Mushroom Clouds in Mississippi: the Little-Known History of Nuclear Testing in the American South
When you think of nuclear test sites, remote Pacific islands and desert wastelands come to mind. Not many people think of Hattiesburg, MIssissippi — but the United States carried out two nuclear tests in a little town just outside that city in 1964, in an operation that went by the reassuring-to-no-one moniker Project Dribble. No one saw any mushroom clouds, though, because the two nukes they tested were detonated underground, in a 3,000-foot-deep shaft drilled into a reservoir of ancient salt called the Tatum Salt Dome (left over from the Mesozoic era, when that part of the state was covered by sea water). Those were the early days of the Nuclear Test Ban, and we were trying to figure out if other nations could cheat by doing underground tests that could fool seismographs — so we did a few of our own. Here’s a bit of Shatner-narrated footage of the tests:
An area five miles downwind and two miles upwind from the test site was evacuated. Inconvenienced residents were paid $10 per adult and $5 per child for their trouble, and many came back to find collapsed shelves in their kitchens, cracks in their ceilings, and wells that had gone dry. People a few miles from the site who weren’t evacuated said that they felt three separate shocks, during which the soil rose and fell like ocean waves. Two miles from the blast, the shockwave shook pecans from the pecan trees. In Hattiesburg, thirty miles away, tall buildings swayed for several minutes, and people noticed rivers and streams running black from churned-up silt. All this from a bomb one-third the strength of the one dropped on Hiroshima twenty years earlier. When a crew lowered a television camera and some equipment into the underground crater after the explosion, it measured more than a hundred feet in diameter. Three months later, the air in the hole it made was still four hundred degrees.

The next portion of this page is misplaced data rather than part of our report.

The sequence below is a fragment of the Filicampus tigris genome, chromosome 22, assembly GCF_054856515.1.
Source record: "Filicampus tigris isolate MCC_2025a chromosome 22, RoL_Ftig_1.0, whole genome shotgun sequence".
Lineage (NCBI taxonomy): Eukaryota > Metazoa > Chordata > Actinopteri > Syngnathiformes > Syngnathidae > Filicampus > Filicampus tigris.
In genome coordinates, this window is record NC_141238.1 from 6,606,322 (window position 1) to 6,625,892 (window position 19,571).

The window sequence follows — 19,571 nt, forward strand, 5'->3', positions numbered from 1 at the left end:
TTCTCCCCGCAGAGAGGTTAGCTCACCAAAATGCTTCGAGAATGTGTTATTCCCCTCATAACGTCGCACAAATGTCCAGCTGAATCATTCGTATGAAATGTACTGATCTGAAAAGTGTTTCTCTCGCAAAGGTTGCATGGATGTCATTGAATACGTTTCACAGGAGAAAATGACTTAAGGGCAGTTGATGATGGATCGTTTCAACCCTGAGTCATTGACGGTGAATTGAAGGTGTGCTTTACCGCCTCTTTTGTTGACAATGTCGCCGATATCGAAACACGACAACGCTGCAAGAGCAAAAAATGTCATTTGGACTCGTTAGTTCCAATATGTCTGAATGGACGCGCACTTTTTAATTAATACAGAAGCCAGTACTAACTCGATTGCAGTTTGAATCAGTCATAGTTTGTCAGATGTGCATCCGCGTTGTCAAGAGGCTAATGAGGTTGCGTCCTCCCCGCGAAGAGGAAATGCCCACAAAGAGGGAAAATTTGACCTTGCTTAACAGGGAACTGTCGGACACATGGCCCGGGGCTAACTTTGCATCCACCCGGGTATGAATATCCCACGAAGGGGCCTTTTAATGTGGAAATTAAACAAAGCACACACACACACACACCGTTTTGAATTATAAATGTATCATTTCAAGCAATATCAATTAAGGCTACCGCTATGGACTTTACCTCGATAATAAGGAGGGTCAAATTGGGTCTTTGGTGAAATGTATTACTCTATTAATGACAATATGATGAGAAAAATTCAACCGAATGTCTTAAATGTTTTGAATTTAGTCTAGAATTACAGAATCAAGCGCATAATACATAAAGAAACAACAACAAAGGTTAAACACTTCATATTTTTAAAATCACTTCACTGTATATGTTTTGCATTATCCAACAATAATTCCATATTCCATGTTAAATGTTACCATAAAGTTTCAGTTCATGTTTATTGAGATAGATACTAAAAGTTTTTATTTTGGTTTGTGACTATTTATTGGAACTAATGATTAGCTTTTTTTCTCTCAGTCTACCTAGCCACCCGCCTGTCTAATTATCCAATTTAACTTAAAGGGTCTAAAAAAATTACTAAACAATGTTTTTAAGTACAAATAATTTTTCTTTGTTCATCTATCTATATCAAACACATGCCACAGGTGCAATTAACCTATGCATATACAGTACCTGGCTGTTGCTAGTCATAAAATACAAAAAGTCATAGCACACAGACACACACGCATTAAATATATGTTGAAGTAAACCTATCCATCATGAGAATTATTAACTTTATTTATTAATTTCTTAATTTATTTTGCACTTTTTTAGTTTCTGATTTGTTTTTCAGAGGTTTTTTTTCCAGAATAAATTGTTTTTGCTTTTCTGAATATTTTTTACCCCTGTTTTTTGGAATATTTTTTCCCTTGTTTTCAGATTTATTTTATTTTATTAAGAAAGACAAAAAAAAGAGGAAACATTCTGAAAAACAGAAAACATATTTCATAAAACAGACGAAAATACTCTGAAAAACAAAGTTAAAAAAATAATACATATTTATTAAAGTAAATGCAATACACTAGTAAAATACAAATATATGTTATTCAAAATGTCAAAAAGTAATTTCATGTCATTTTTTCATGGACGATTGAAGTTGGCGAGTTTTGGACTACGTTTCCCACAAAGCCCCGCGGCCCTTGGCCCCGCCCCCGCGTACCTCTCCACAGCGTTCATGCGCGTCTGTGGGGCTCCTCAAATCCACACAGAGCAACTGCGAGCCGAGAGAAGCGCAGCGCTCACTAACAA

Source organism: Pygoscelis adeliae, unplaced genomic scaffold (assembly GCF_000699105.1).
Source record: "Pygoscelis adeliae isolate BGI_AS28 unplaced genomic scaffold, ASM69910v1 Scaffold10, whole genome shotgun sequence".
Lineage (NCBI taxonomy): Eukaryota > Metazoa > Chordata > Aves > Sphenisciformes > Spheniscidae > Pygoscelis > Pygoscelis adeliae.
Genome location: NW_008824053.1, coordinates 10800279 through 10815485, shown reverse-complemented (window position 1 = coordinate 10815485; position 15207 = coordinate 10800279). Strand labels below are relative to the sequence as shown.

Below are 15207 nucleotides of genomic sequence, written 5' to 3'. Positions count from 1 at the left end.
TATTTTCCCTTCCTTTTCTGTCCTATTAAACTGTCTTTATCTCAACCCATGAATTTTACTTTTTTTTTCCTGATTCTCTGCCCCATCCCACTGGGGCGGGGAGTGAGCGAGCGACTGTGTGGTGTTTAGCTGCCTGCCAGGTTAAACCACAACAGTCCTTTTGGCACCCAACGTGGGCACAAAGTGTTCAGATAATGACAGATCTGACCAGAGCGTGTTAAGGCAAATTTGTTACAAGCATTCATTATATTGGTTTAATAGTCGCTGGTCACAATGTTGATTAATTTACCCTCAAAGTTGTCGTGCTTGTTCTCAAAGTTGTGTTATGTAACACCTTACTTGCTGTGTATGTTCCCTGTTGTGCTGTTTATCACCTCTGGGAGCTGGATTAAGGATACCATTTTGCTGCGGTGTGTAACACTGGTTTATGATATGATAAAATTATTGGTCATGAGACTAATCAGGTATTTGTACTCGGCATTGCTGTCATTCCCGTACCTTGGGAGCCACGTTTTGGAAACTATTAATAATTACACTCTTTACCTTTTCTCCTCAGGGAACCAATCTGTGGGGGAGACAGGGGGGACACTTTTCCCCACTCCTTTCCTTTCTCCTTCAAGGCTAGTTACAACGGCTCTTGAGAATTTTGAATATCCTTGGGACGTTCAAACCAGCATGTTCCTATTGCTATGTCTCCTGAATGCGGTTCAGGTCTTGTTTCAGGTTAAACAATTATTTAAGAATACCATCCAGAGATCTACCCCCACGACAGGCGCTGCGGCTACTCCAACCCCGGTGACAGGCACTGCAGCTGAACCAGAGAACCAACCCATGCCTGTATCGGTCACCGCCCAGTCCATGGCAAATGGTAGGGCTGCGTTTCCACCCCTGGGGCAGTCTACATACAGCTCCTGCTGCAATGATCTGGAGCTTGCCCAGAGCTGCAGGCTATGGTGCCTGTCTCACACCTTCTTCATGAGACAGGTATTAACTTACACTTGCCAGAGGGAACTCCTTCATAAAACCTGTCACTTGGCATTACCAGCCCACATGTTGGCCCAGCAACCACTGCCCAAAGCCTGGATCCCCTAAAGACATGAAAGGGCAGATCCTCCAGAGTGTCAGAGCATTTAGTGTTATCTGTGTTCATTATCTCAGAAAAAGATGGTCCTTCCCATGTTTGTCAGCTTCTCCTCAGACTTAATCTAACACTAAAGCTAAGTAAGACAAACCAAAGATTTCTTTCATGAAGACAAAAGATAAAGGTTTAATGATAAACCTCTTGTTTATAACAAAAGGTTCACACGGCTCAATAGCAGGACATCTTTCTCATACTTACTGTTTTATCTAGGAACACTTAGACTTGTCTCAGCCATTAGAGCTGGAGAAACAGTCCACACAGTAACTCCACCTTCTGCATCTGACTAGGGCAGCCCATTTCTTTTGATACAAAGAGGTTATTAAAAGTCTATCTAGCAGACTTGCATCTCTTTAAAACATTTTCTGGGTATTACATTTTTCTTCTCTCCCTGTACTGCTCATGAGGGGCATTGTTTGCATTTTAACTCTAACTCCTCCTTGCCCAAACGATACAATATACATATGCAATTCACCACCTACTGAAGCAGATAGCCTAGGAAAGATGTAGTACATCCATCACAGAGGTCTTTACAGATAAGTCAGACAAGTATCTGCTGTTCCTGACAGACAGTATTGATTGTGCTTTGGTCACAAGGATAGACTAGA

The government reimbursed people for damage to their homes, and to ease fears about radioactive drinking water, they built a pipeline to serve people who lived near the test site. Over the years, there have been scattered claims of higher-than-average rates of illness in the area, and at least one person was paid by the government to resolve unspecified health claims, but there hasn’t been any great public outcry. A lot of younger people in Lamar County, Mississippi have never heard of Project Dribble — but if they were to venture past the gates erected by the Department of Energy to the test site, they would find a stone monument and a brass plaque warning future generations not to drill in the area. (Let’s hope that plaque can last 10,000 years or so, when people — if there are any — will really need it.)
Oh, and as for the test results, we figured out that you could indeed fool a seismograph by performing nuclear tests in underground caves, which significantly muffle shockwaves. Thanks to Project Dribble, though, we pioneered new ways to catch nuclear cheaters.